Research Article Creative Commons, CC-BY
Phenolic Compound, Antioxidant Activity and Nutritional Components of Five Legume Seed
*Corresponding author: Soyema Khatun, Ph.D research fellow, Department of Food Science and Biotechnology, Andong National University, (Songcheon-dong) 1375 Gyeongdong-ro, Andong-si, Gyeongsangbuk-do Korea, South Korea.
Received: March 29, 2020; Published: April 16, 2021
Legume is a major source of antioxidant and nutritional component that is very helpful for human health. In recent years, the functional properties of legume seed have received attention, particularly with respect to antioxidant, antitumor, anti-diabetic and anti-cholesterol effects. The objective of this study was to investigate the phenolic compound, flavonoid, antioxidant capacity and nutritional profiles of five legume seeds. The phenolic content determined according to the Folin Ciocalteu method, for five legume samples varied from 13.68 to 35.5 mg Tannic acid equivalent/g of extract. Flavonoid content was measured using 2% aluminum chloride varied from 1.21 to 4.81 mg quercetin equivalent/g of extract. Red bean contained maximum phenolic (35.5 mg/g extract) and flavonoid (4.81 mg/g extract) content that was statistically different from other legume seed (p<0.05). Antioxidant activities were comparatively assessed by ABTS (2, 2′-azino-bis-3-ethylbenzthiazoline-6-sulphonic acid) and DPPH (2,2-diphenyl-1- picrylhydrazyl) free radical decolorization assay method. Red bean, soybean and black bean showed good free radical scavenging capacity by ABTS and DPPH. Red bean contained highest amount of protein (262.73 ± 8.87 mg/g), free amino acid content (27.19 ± 0.40 mg/g) and reducing sugars (35.78 ± 0.76 mg/g) whereas black bean contained highest amount of total soluble sugar content (570.52 ± 5.44 mg/g). Obtained results suggest that red bean, soybean and black bean can be regarded as promising candidates for natural plant sources of antioxidants with high nutritional value.
Keywords: Phenolic compound; Antioxidant; Nutrition; Legume seed
The term legumes refer to the plants whose fruit is enclosed in a pod. A legume is a plant in the family Leguminosae (or Fabaceae). The Leguminosae contain more than 700 genera and 25,000 species, yet fewer than 20 of these are grown as major world crops. Grain legumes ‘the poor man’s meat’ are widely recognized as important sources of food and feed proteins. Being an important plant source of protein, legumes provide vital building blocks in the growth and development.
Recent studies conducted on potential health benefits of legume due to the presence of some bioactive phenolic constituents. These bioactive constituents are able to keep from reactive oxygen species (ROS), which are capable of some reactions causing many serious diseases . Legume seed Phenolics are secondary metabolites involved in the defense mechanisms against microbial pathogens, various environmental stresses and insect herbivores . These bioactive constitutes of grain legumes make them suitable for creating new functional foods . Antioxidant activity of phenolic compounds present in edible grain legume seeds have been investigated in recent studies [4-6]. These components have played an important role in the treatment and avoid human diseases. A high intake of fruits, vegetables, whole grains, legumes (beans), nuts, and seeds is linked to significantly lower risks of heart disease, high blood pressure, stroke, and type 2 diabetes [7-8]. Experimental, epidemiological, and clinical studies show correlations between the consumption of food legumes and decreasing incidence of several diseases, such as cancer, cardiovascular diseases, obesity, and diabetes [9-11]. The antioxidant capacity  and the antimutagenic [13,14], apoptosis-related  and antiproliferative effects of legumes are associated with the presence of phenolic compounds [16,17].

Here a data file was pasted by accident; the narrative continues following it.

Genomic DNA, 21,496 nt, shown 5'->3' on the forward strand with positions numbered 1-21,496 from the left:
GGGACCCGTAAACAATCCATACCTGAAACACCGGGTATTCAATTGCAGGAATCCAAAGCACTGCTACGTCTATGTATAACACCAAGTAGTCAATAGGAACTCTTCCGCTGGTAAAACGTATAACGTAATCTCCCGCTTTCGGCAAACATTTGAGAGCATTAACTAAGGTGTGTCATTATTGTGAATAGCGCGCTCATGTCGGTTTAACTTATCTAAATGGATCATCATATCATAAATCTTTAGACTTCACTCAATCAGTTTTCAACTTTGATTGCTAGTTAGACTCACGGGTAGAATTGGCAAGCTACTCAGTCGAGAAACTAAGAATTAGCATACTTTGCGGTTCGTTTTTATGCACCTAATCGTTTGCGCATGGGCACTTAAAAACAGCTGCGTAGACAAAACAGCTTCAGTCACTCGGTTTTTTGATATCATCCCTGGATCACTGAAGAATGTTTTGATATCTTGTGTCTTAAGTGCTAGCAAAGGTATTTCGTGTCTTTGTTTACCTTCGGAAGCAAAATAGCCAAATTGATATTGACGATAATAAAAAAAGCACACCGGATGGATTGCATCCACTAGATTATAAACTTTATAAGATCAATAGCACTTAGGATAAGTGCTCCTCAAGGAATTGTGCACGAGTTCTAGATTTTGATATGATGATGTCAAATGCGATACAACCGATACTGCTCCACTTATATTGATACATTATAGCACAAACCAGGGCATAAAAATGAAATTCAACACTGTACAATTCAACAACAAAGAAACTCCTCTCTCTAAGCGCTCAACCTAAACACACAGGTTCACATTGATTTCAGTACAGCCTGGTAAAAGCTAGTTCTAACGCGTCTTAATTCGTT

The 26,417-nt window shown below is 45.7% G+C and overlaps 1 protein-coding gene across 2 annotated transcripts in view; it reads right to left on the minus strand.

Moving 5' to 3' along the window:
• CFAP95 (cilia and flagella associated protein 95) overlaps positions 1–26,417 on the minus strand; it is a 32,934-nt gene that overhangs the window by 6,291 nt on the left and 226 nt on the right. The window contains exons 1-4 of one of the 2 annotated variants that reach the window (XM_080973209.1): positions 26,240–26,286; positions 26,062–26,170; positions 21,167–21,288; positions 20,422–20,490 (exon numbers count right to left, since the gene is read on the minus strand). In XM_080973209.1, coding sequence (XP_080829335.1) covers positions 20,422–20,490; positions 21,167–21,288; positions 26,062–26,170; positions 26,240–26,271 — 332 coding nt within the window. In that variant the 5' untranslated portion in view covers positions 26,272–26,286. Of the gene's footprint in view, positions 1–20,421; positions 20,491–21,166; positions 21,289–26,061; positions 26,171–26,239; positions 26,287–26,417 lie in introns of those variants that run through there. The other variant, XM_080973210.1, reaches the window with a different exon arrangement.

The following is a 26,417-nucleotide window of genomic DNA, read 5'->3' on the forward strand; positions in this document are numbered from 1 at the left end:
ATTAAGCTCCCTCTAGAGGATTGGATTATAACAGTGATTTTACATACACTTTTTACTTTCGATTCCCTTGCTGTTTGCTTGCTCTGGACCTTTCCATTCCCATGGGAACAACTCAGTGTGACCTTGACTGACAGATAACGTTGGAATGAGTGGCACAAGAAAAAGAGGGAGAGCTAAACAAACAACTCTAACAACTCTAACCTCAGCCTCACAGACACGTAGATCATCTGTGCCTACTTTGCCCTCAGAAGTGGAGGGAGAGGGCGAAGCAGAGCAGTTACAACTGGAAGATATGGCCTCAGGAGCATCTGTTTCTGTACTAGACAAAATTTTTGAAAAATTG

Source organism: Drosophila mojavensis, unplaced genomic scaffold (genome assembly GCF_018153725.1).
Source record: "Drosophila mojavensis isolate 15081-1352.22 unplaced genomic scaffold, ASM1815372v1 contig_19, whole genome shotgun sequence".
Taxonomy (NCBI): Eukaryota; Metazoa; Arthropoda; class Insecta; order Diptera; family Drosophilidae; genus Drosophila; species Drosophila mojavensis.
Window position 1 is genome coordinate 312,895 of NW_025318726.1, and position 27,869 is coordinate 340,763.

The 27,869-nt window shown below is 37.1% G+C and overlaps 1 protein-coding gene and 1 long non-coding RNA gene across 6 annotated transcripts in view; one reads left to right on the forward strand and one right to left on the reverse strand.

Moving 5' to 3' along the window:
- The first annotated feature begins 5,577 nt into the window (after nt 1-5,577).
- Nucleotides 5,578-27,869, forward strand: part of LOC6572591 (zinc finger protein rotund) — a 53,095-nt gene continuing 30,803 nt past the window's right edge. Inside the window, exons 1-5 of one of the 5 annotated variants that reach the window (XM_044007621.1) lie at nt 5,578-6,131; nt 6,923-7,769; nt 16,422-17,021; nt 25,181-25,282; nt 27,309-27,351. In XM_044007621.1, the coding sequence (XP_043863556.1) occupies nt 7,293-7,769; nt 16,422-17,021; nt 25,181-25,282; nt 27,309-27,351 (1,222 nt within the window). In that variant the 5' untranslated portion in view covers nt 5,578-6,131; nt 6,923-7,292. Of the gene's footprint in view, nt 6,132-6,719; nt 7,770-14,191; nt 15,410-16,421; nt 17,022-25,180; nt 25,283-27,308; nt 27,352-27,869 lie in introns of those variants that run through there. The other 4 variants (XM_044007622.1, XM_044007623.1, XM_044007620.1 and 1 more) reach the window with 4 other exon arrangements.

The nutritional value of legume seeds is frequently less than ideal, however, because their proteins contain lower concentrations of certain “essential” amino acids than do animal proteins. The fact that “free” amino acids frequently constitute more than 10% of the weight of legume seeds is often overlooked when considering their nutritional value, as free amino acids tend to be lost in traditional methods of cooking.
The objective of this study was to investigate the phenolic compound, antioxidant activity and nutritional compound in five legume seed.
Five legume seeds were selected for the study namely Soybean (Glycine max), Red adzuki bean (Vigna angularis), Black bean (Phaseolus vulgaris L.), Lentil (Lens culinaris) and Chickpea (Cicer arietinum) belonging to the same family Fabaceae. All seed sample were collected from South Korea seed market.
Chemicals and Other Materials
Tannic acid, Folin & Ciocalteu’s phenol, 2,2’-azinobis-(3- ethylbenzothiazoline-6- sulfonic acid) (ABTS), DPPH (1,1-diphenyl- 2-picrylhydrazyl) were obtained from Sigma-Aldrich (Saint Louis, MO, USA). Quercetin, sulfuric acid, Sodium carbonate (Na2CO3), Sodium hydroxide, Rochelle salt, Sodium sulfate, Phenol, 3,5 Dinitro salicylic acid, Bovine serum albumin fraction V, CuSO4·5H2O, Potassium sodium tartrate tetrahydrate, sucrose, L-tyrosine, glucose (dextrose) were also from Sigma Aldrich (St. Louis, MO, USA).
Preparation of Extraction
Dried seed samples were ground with a laboratory grinder to make powder or flour and sieved with a 100-mesh sieve. One gram of sample was extracted by 10mL 70% ethanol for three hours shaking at 180 rpm, and then centrifuged 10 min on 3000 rpm. Extract sample filtered by syringe and preserved in refrigerator for chemical analysis.
Total Phenolic Compounds Content
Total phenolic content (TPC) of legume seed extract was determined by the reported method  with slight modification. Mixed 100 μL of each sample and 100 μL of Folin-Denis reagent firstly, after 3 minutes, added 1 mL of 0.7 M Sodium carbonate in the mixture and then reacted at room temperature for 1 h. Absorbance of sample was measured at 750 nm. Total phenolic compounds in the legume seed extracts were determined using an equation obtained from a standard curve of tannic acid (0–500 μg/ mL, 𝑌 = 0.0024𝑥 − 0.0071, 𝑅2 = 0.9993) where concentrations on the X-axis and their corresponding absorbance values on the Y-axis. The results are expressed as mg Tannic acid equivalents (TA eq) per g of extract of legume seeds. All determinations were carried out in triplicate.